When I looked back her left hand was still near her mouth, holding that hair in place behind her ear, rings on the two knuckles I could see, one of them turquoise and perched close to her lips. Her lips were this kind of reddish purple, this dark half-moon, the top one perched just a little further out, and then she started to smile.
It was so smooth. All of it. I don’t just mean the texture, her skin, that is too, of course, but I mean the whole structure of the thing, of her whole face, I mean it’s smooth. Like it all works together, no hitches, no kinks in the delivery.
Her cheekbones were these rounded little orbs, and as she started smiling they drew up closer to her eyes, cozied up to them, and her eyes started to wrinkle ever so slightly underneath, a few off her nose and a few further away, like three to five carefully chosen little sinews you can pick out and name.
Her eyes were shaped like almonds, and I think about almonds when I think about her skin color, too, but I want to take her face to the paint store and hold swatches up to it because I want to get the color exactly right. Because I want to do better than almond, because I want the fancy words. Farro. Caraibe. Serengeti. Verde Marron. I want to call the writers who name colors and say Have I Got A Job For You.
The cheekbones were sliding up and nudging her eyes smaller just a little, gently making room for themselves. There were dimples, too, not childlike ones, but little accent marks at the end of her lips, tiny parentheses that bracketed her mouth and made sure your gaze didn’t wander too far.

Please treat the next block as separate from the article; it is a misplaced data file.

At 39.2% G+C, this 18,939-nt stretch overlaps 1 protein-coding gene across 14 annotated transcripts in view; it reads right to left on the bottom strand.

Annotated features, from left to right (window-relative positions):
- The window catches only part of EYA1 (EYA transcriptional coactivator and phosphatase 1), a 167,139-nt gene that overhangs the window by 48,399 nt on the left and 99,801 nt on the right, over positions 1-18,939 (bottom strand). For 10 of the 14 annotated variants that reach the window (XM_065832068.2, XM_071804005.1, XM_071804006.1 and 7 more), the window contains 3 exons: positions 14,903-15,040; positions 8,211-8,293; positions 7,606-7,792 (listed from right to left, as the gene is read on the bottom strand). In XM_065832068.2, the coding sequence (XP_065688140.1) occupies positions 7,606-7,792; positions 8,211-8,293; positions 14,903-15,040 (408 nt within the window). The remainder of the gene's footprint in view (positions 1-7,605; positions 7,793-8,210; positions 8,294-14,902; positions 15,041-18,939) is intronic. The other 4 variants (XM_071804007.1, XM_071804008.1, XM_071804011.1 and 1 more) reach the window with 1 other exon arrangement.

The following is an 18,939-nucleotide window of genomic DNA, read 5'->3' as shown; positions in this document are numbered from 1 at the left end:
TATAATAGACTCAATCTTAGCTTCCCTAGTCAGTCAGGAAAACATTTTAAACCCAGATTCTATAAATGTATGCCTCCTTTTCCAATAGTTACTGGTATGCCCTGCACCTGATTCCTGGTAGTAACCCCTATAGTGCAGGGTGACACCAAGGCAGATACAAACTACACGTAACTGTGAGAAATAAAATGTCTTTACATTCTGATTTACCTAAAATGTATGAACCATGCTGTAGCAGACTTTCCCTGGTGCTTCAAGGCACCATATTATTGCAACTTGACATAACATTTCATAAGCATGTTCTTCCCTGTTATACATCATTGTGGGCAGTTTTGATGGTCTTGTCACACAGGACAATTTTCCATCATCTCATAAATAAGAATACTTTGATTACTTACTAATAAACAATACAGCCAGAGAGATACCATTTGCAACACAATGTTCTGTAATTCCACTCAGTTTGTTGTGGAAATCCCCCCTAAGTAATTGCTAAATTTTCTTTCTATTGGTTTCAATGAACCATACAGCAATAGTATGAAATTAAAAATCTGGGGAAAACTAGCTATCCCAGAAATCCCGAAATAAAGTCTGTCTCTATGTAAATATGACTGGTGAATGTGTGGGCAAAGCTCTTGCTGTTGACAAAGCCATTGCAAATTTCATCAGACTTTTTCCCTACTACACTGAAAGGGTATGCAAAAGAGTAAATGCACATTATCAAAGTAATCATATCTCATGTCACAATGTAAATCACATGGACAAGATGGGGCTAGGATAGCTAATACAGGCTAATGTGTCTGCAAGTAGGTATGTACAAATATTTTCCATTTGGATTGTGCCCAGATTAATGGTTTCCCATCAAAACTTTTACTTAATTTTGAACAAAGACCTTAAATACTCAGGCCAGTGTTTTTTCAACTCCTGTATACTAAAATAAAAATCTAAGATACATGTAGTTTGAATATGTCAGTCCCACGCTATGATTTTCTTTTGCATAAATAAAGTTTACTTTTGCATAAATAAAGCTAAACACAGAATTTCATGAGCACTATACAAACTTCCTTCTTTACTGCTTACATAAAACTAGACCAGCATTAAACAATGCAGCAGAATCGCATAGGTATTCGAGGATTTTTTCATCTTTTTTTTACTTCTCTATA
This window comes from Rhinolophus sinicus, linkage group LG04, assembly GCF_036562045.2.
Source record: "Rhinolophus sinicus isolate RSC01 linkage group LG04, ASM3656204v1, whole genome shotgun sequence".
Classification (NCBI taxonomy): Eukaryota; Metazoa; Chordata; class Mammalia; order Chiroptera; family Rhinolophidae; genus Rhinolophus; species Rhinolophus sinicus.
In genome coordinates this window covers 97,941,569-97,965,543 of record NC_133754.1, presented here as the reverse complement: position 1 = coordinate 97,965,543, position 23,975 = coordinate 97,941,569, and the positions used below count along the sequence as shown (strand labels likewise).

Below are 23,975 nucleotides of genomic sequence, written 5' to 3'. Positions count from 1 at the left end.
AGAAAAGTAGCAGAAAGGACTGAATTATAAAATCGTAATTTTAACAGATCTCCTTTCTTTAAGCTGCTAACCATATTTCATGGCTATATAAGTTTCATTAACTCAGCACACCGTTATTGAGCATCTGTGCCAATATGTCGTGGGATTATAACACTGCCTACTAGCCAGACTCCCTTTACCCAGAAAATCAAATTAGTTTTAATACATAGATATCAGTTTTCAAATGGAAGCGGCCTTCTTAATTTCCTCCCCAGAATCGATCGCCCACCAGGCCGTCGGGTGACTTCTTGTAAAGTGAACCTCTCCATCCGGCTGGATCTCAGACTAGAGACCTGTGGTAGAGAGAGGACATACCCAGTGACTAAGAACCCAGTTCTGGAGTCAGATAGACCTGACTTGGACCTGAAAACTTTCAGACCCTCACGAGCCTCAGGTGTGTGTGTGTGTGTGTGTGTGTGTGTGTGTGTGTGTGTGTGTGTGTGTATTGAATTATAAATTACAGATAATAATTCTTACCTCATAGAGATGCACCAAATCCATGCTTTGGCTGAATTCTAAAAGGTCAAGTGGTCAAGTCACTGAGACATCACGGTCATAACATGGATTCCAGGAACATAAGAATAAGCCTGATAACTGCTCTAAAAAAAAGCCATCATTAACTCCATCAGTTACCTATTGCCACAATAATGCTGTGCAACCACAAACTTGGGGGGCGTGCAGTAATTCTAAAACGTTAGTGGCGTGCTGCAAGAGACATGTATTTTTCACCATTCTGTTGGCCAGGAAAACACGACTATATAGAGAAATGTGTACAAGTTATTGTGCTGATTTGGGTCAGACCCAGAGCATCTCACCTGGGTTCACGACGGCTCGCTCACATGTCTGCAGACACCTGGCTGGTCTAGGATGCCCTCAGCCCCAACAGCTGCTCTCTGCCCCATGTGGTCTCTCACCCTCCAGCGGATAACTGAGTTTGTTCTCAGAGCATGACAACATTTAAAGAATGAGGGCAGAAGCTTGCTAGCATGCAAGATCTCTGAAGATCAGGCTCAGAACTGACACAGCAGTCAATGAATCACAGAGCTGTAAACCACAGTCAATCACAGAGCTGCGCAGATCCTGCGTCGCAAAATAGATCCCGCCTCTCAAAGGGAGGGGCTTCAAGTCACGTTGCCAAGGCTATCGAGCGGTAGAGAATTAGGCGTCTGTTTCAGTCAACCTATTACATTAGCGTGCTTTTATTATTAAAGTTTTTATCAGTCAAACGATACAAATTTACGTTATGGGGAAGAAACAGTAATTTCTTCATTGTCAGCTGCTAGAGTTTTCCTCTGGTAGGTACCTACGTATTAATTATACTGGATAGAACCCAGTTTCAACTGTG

Later, I’d ask her a question, one that made her think, and I’d watch her nibble on that lower lip, the left corner of it, while she considered it.
Also later, I’d make her I’d make her laugh, and I’d watch her mouth drop open like I’d pulled some magic lever, and she gave a little yelp, and the white of her teeth flashed out at me as my reward, bright white lights on a marquee, my name in lights.
Everything about her face was very proportional, it all measured up, and then I started counting the moles, which finish off her perfectly symmetrical face in a charmingly asymmetrical way. There were maybe five of them, on her cheeks and her nose, one in the Marilyn spot, the others in more interesting places.
And then the bus boy walked over and introduced himself, because she just has the kind of face that bus boys introduce themselves to. He said he was from El Salvador, and he said his name, and she said hello and said that her name was care-uh.
And then he froze a little at her name, staring at her face, recording her pronunciation, saying it back to himself.
I wanted him to look at me, I wanted to give him a knowing nod, I wanted to whisper to him, I guessed wrong too, man.
That’s how she says it. Not car-uh, like his word for face, or his word for expensive, even though, as he and I had both been thinking: this is a fucking expensive face.
Now, when I say her name, I just don’t look at her face. It helps my pronunciation.